Mrs. Hawaii United States 2013 pageant update

This is to follow up on my previous post about running for Mrs. Hawaii United States 2013.

We are in countdown mode on my journey towards the crown. Our official pageant date is set for Saturday, April 27, 2013 at 2 pm HST. The location is at Mamiya Theater in Honolulu, HI. I am in the thick if choosing gowns, hairstyles, accessories, securing sponsors, you name it!

A huge part of my preparation is preparing for interviews and making sure I represent my platform well. My platform is Autism Awareness and Anti-Bullying Awareness. For those who follow me here, you know my son has been my biggest inspiration for this. What I am asking you now is to tell me what about Autism and Anti-Bullying you feel needs to be known.

I know these are very general ideas. With your help I’m hoping I can represent all of us living with Autism and bullying by truly voicing concerns we all have. For those of you reading this who may not know someone with Autism or someone who’s been bullied, what questions do you have? Or what misconceptions have you heard? Mahalo (thank you) for your time!

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About aspiewarriormom

Mom to an amazing son who has Asperger's. Have become an advocate to help other families working through an Austim spectrum diagnosis as well as individuals who have been or are being bullied. I've developed a program called Embrace Uniqueness: Embracing Autism, Promoting Empathy.
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4 Responses to Mrs. Hawaii United States 2013 pageant update

  1. SharingMom says:

    Good for you! I will support you in whatever way I can. I would say that in the awareness portion of your platform, it would be good to address that autism is not necessarily a life sentence and significant improvements can be made with various therapies and early intervention. That has been our experience. Amongst the many therapies that worked for us, dietary modifcations has had the biggest impact on improvement of symptoms. I am working on documenting our journey and nutritional program we followed. To learn more, you can see my blog (sharingmom.com).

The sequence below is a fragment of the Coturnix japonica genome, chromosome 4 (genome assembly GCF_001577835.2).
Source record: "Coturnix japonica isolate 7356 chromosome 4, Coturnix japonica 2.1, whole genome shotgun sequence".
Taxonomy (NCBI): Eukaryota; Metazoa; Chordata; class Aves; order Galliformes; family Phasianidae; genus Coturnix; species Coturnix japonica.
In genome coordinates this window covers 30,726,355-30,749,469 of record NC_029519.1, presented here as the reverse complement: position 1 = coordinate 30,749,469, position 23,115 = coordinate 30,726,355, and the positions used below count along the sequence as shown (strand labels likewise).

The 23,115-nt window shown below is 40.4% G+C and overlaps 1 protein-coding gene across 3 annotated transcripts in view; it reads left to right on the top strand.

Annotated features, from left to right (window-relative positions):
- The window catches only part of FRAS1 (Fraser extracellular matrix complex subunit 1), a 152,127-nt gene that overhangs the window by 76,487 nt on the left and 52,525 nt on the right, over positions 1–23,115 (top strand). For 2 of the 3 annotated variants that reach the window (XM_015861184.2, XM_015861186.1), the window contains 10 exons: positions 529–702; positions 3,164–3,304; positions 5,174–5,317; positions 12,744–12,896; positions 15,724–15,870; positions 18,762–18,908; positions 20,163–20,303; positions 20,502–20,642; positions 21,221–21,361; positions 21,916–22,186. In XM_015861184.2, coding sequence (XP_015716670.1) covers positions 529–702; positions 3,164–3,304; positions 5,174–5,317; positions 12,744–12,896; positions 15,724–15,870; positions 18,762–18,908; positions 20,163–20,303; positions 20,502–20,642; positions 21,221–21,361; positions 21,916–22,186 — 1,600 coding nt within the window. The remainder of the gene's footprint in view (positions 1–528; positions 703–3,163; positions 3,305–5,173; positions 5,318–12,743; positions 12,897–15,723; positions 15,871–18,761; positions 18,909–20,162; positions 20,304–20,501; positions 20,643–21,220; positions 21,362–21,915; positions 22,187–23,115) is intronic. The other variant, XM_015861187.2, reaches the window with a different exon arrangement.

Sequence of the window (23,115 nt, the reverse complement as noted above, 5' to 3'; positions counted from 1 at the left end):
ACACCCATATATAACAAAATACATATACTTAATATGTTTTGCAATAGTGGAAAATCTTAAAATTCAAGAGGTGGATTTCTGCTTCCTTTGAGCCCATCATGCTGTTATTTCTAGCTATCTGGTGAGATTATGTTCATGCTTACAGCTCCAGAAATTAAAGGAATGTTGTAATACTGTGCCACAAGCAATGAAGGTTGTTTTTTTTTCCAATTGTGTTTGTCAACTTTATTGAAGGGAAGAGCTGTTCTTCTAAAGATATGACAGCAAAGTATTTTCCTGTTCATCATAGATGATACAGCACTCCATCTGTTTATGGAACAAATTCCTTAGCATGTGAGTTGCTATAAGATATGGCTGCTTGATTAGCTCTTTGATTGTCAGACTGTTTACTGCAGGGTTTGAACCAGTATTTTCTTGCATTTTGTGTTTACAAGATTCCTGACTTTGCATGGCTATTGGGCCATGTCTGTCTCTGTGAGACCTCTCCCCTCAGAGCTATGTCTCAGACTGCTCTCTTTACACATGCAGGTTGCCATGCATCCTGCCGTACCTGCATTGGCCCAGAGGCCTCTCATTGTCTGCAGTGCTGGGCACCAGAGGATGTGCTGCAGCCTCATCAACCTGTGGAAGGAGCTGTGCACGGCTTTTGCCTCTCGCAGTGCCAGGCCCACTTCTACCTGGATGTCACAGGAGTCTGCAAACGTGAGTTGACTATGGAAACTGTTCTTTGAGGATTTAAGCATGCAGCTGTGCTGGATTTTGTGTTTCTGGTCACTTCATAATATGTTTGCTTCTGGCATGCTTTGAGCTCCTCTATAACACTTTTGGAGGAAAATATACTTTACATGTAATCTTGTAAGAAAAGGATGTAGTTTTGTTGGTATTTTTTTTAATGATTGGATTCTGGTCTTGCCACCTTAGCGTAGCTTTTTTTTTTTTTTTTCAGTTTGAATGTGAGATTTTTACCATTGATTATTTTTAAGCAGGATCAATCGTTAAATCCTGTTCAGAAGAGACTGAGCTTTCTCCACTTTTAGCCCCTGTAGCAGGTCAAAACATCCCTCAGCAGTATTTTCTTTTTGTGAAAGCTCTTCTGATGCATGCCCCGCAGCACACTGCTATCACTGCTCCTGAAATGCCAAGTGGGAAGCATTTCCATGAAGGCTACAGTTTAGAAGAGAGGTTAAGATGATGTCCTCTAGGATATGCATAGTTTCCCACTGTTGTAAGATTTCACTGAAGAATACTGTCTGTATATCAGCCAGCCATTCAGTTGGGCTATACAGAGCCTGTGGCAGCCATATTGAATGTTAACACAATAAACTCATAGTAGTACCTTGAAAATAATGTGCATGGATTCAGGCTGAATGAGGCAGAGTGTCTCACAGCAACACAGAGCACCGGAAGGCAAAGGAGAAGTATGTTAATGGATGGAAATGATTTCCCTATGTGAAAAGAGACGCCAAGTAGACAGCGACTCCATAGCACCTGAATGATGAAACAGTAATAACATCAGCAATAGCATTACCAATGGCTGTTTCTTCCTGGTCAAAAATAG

Also, it is important for the public to understand the varying degrees of autism and thus the naming of it as a “Spectrum”. There are many faces of autism. I don’t think the general populus appreciates this. Thanks!

    • Mahalo for your input! Truly valuable indeed. I love you blog too. I agree that diet has been very beneficial for my son. I strongly agree that interventions help them cope to lead a very productive life. And yes, that it is a spectrum and has many faces… 1 in 88:-)

      • Sherrie Beppu says:

        Maybe you can consider adding that behind the disability there is still a kid or adult with feelings, thoughts, ideas, desires to communicate, make friends and want to be accepted.

        Another point to think about is to educate or highlight some of the positive aspects of students on the spectrum.

        Sometimes we work so hard on the day to day struggles, dietary modifications, structured schedules, or advocating for appropriate services, we overlook some of the amazing talents that our spectrum kiddos have.
        My nephew has perfect pitch and can mimic the sound of one of the starships perfectly. He can recite all facts about Star Wars, and celebrates his family’s accomplishments with enthusiasm and without any resentments.
        One of my former students is an
        exceptional artist. Another student has perfect rhythm and can reproduce the rhythm of a song after hearing it only once. My student who will be graduating this year can retain and recite or paraphrase any page of a book containing over 500 pages.

        You know I’m one of your biggest cheerleader and know that you’ll win. My nephew has a great mom.

      • Wonderful points! All are the and yes, we do need to focus on the many positive things and not just the negative. Like that wonderful little boy says, “I don’t want to get rid of my aspies, I just want to be safe and have friends.”

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